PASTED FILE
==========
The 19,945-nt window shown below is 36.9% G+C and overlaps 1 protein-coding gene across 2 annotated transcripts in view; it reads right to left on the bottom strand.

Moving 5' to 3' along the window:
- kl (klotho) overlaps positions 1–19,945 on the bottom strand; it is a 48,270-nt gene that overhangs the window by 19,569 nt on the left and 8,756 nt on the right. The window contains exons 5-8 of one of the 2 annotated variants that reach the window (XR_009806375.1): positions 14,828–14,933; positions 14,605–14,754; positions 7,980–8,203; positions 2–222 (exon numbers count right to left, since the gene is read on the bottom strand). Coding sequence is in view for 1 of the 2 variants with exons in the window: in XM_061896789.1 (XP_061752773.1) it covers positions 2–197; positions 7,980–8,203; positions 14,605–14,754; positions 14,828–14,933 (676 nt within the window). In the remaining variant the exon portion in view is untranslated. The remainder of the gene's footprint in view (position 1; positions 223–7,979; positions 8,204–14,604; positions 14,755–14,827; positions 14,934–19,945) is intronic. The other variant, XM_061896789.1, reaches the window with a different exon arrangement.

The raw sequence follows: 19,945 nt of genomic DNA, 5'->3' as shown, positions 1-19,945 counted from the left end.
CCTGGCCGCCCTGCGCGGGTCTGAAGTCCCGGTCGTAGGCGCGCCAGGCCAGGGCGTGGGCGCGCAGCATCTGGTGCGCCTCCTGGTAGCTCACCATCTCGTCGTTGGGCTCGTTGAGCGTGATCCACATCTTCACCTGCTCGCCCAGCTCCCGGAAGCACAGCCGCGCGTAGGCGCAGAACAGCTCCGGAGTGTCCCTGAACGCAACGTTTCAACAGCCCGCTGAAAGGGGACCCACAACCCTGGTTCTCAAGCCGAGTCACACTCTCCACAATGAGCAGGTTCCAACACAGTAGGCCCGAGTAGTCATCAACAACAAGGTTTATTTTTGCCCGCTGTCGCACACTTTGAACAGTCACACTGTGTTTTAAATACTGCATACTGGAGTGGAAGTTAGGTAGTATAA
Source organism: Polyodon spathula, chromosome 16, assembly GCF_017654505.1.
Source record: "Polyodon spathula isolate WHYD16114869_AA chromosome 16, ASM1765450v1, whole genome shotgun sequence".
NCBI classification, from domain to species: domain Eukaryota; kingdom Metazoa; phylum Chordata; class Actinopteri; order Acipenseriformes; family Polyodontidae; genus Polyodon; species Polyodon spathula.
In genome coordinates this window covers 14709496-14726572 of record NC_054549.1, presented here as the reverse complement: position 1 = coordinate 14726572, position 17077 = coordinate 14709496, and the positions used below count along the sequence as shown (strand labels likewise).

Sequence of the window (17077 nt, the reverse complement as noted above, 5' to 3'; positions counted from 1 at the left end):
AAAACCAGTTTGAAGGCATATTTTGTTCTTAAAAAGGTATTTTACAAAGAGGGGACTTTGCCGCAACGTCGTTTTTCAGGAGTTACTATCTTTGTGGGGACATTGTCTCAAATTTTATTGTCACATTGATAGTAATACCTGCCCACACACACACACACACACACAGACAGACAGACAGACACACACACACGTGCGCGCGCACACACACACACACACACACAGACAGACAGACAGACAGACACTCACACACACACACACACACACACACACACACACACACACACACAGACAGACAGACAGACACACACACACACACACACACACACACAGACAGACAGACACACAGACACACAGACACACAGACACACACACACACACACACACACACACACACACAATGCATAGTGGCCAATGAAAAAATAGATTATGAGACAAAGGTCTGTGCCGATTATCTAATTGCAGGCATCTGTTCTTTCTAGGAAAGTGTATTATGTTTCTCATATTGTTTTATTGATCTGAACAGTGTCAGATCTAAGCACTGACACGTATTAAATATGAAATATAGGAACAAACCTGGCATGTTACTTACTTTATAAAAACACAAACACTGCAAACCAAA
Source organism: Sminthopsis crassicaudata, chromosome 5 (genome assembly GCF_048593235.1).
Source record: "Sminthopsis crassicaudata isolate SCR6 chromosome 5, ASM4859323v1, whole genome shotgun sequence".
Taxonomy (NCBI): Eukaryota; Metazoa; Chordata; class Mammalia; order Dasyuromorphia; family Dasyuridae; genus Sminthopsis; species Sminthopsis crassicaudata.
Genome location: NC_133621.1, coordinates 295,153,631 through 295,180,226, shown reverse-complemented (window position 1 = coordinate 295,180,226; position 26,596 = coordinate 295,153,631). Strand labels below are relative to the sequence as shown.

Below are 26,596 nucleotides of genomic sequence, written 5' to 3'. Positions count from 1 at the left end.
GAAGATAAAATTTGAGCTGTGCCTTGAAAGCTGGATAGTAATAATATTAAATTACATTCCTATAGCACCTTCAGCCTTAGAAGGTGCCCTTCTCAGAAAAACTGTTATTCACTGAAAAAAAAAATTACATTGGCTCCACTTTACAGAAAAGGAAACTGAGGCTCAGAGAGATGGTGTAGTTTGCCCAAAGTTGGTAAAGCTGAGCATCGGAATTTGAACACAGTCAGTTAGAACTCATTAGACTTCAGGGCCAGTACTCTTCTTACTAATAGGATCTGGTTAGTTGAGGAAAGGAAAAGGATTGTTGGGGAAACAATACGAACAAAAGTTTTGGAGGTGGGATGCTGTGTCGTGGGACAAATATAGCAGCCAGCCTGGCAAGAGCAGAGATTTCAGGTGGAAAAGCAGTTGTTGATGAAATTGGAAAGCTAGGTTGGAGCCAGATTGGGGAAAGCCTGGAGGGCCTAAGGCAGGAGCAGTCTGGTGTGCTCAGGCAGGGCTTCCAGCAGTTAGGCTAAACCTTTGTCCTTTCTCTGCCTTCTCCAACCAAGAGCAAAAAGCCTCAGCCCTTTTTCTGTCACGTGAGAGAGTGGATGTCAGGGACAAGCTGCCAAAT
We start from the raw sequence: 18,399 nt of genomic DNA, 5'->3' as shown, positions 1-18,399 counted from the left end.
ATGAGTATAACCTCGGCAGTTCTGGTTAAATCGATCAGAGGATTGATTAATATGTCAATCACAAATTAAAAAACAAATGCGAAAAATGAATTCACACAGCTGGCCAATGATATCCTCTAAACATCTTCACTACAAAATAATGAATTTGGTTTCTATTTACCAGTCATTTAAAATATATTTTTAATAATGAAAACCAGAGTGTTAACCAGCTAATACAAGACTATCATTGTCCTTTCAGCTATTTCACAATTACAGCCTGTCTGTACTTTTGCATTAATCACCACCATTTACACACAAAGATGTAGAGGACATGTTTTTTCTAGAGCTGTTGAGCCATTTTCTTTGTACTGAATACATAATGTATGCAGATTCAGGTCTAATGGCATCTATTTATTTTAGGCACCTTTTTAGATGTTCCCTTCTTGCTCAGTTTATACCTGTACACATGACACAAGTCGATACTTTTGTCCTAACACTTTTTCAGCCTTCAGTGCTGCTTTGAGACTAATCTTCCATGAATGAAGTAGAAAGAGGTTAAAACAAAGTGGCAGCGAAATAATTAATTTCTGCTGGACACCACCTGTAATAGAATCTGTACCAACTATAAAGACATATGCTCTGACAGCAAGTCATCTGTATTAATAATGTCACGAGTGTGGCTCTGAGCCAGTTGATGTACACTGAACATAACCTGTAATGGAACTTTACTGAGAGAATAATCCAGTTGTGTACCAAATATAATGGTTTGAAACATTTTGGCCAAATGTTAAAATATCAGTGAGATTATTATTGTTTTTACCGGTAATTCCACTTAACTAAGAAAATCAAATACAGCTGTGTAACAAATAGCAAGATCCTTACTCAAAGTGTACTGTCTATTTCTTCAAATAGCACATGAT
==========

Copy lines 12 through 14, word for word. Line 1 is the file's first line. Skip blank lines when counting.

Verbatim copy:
Source organism: Sminthopsis crassicaudata, chromosome 5 (genome assembly GCF_048593235.1).
Source record: "Sminthopsis crassicaudata isolate SCR6 chromosome 5, ASM4859323v1, whole genome shotgun sequence".
Taxonomy (NCBI): Eukaryota; Metazoa; Chordata; class Mammalia; order Dasyuromorphia; family Dasyuridae; genus Sminthopsis; species Sminthopsis crassicaudata.